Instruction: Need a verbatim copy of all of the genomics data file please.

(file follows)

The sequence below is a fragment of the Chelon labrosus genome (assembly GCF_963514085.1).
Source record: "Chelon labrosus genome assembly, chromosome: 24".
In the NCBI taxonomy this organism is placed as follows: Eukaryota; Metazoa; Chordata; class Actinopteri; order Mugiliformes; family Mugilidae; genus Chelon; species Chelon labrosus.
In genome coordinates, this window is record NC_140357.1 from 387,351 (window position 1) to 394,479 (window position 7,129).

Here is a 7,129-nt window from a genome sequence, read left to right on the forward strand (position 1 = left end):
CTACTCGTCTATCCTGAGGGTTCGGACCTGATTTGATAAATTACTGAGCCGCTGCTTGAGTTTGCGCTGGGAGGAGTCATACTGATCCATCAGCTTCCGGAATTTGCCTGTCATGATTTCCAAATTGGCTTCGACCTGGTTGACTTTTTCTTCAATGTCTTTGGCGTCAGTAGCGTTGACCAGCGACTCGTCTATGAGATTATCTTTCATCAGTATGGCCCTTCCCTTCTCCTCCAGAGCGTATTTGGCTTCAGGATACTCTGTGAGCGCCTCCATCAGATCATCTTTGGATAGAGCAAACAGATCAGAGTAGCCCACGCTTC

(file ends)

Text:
The sequence below is a fragment of the Chelon labrosus genome (assembly GCF_963514085.1).
Source record: "Chelon labrosus genome assembly, chromosome: 24".
In the NCBI taxonomy this organism is placed as follows: Eukaryota; Metazoa; Chordata; class Actinopteri; order Mugiliformes; family Mugilidae; genus Chelon; species Chelon labrosus.
In genome coordinates, this window is record NC_140357.1 from 387,351 (window position 1) to 394,479 (window position 7,129).

Here is a 7,129-nt window from a genome sequence, read left to right on the forward strand (position 1 = left end):
CTACTCGTCTATCCTGAGGGTTCGGACCTGATTTGATAAATTACTGAGCCGCTGCTTGAGTTTGCGCTGGGAGGAGTCATACTGATCCATCAGCTTCCGGAATTTGCCTGTCATGATTTCCAAATTGGCTTCGACCTGGTTGACTTTTTCTTCAATGTCTTTGGCGTCAGTAGCGTTGACCAGCGACTCGTCTATGAGATTATCTTTCATCAGTATGGCCCTTCCCTTCTCCTCCAGAGCGTATTTGGCTTCAGGATACTCTGTGAGCGCCTCCATCAGATCATCTTTGGATAGAGCAAACAGATCAGAGTAGCCCACGCTTC